Randomization and Derandomization in SpaceBounded Computation
 In Proceedings of the 11th Annual IEEE Conference on Computational Complexity
, 1996
"... This is a survey of spacebounded probabilistic computation, summarizing the present state of knowledge about the relationships between the various complexity classes associated with such computation. The survey especially emphasizes recent progress in the construction of pseudorandom generators tha ..."
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Cited by 36 (0 self)
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This is a survey of spacebounded probabilistic computation, summarizing the present state of knowledge about the relationships between the various complexity classes associated with such computation. The survey especially emphasizes recent progress in the construction of pseudorandom generators that fool probabilistic spacebounded computations, and the application of such generators to obtain deterministic simulations.
Relationships Among PL, L, and the Determinant
, 1996
"... Recent results byToda, Vinay, Damm, and Valianthave shown that the complexity of the determinantischaracterized by the complexity of counting the number of accepting computations of a nondeterministic logspacebounded machine. #This class of functions is known as #L.# By using that characterizati ..."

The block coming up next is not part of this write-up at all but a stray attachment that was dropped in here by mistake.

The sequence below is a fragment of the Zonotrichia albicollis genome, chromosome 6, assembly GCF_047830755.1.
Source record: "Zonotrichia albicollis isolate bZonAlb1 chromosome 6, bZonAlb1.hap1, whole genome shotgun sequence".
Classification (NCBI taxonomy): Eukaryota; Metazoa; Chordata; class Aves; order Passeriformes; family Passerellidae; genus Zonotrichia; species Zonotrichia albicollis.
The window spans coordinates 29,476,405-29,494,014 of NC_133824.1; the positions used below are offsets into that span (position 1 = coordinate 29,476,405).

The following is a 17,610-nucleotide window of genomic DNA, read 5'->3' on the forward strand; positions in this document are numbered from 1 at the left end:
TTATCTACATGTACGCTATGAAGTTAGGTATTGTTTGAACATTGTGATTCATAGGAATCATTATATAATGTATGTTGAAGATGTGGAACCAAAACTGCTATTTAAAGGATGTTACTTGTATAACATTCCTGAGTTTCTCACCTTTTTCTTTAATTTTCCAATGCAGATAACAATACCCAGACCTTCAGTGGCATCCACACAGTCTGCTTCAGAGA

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Cited by 33 (8 self)
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Recent results byToda, Vinay, Damm, and Valianthave shown that the complexity of the determinantischaracterized by the complexity of counting the number of accepting computations of a nondeterministic logspacebounded machine. #This class of functions is known as #L.# By using that characterization and by establishing a few elementary closure properties, we giveavery simple proof of a theorem of Jung, showing that probabilistic logspacebounded #PL# machines lose none of their computational power if they are restricted to run in polynomial time.
The complexity of graph connectivity
, 1992
"... In this paper we survey the major developments in understanding the complexity of the graph connectivity problem in several computational models, and highlight some challenging open problems. 1 ..."
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Cited by 23 (1 self)
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In this paper we survey the major developments in understanding the complexity of the graph connectivity problem in several computational models, and highlight some challenging open problems. 1
TimeSpace Tradeoffs in the Counting Hierarchy
, 2001
"... We extend the lower bound techniques of [14], to the unboundederror probabilistic model. A key step in the argument is a generalization of Nepomnjasci's theorem from the Boolean setting to the arithmetic setting. This generalization is made possible, due to the recent discovery of logspaceuniform ..."
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Cited by 19 (4 self)
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We extend the lower bound techniques of [14], to the unboundederror probabilistic model. A key step in the argument is a generalization of Nepomnjasci's theorem from the Boolean setting to the arithmetic setting. This generalization is made possible, due to the recent discovery of logspaceuniform TC 0 circuits for iterated multiplication [9]. Here is an